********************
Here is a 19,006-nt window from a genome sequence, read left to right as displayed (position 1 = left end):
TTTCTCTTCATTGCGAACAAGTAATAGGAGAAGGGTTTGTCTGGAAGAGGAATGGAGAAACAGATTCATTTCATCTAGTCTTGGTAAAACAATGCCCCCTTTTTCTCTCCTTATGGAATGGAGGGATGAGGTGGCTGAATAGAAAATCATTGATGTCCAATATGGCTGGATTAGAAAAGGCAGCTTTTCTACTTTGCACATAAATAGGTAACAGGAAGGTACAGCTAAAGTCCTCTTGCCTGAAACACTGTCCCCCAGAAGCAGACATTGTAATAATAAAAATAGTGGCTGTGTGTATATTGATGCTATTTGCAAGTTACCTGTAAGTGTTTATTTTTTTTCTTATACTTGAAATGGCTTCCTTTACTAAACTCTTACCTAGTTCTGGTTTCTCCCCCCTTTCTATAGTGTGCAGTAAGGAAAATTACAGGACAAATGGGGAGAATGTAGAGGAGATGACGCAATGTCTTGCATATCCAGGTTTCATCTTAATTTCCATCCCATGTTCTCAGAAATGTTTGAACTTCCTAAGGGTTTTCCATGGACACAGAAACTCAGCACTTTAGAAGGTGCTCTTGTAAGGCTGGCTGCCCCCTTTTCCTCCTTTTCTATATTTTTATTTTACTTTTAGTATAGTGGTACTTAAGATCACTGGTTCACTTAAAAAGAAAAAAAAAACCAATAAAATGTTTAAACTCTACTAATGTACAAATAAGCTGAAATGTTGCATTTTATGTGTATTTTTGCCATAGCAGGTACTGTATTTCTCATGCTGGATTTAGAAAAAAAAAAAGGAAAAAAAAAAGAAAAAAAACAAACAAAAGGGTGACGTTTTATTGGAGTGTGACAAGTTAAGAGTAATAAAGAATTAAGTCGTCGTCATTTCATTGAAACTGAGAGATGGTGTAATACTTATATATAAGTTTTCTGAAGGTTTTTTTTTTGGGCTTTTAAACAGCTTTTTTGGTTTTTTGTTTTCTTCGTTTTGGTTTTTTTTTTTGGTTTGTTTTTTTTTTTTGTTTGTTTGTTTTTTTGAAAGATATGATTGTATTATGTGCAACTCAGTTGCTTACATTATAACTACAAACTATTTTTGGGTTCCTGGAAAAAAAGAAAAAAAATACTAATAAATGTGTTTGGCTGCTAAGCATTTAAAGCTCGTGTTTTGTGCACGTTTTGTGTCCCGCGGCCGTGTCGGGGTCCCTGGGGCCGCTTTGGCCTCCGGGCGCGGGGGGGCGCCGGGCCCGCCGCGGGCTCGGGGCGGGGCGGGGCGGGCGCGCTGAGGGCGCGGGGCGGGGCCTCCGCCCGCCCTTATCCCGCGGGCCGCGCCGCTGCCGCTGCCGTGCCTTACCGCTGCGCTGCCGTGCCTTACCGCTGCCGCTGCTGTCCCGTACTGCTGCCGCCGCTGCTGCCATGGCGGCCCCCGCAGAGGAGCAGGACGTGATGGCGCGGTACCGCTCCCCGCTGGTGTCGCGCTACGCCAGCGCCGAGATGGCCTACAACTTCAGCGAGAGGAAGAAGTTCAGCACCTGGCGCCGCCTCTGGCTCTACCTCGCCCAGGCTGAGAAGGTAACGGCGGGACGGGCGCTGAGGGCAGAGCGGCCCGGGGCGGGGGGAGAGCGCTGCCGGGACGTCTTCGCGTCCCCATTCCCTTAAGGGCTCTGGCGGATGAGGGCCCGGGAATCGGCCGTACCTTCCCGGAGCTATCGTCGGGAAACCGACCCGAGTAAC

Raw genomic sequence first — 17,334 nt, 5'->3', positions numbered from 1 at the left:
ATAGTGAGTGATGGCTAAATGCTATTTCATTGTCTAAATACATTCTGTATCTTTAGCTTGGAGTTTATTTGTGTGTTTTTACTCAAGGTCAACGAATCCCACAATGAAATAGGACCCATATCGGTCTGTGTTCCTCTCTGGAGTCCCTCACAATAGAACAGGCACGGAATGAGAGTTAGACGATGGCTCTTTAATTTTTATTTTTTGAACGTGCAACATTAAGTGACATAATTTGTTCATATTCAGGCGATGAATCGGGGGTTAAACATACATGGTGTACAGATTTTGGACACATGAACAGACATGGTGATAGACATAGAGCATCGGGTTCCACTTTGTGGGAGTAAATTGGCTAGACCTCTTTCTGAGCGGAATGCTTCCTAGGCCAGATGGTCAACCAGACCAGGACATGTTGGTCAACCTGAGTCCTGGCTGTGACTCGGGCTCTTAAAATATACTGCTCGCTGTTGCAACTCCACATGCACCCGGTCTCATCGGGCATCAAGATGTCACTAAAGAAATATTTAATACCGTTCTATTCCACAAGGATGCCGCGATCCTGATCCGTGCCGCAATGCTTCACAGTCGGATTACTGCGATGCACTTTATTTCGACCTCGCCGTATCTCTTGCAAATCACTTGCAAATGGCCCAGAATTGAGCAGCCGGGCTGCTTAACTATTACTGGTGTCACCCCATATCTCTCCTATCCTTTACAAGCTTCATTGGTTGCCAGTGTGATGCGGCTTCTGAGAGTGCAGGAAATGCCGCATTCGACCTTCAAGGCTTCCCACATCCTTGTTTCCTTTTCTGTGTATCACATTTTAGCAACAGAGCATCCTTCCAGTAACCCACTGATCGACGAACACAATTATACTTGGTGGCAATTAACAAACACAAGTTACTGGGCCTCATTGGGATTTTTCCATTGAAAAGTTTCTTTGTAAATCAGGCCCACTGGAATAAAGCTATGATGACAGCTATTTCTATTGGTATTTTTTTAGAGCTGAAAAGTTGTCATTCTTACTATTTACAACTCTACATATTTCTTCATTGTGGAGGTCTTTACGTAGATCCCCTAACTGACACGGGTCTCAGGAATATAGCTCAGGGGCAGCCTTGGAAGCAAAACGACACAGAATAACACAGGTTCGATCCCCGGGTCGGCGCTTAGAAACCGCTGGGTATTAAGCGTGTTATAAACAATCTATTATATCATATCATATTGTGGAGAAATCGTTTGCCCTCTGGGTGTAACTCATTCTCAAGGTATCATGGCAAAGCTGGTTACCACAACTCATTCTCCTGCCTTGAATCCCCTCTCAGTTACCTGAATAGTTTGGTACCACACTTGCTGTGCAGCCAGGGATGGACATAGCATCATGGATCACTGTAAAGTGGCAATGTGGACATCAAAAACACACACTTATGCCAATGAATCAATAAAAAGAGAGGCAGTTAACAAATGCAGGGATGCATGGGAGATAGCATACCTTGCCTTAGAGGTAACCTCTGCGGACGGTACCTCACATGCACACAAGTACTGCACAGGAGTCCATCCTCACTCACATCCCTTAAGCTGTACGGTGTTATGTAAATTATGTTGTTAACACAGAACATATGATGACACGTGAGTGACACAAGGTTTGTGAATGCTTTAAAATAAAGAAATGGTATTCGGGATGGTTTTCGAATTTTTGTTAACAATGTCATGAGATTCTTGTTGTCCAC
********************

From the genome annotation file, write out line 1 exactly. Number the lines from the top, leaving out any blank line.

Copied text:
Here is a 19,006-nt window from a genome sequence, read left to right as displayed (position 1 = left end):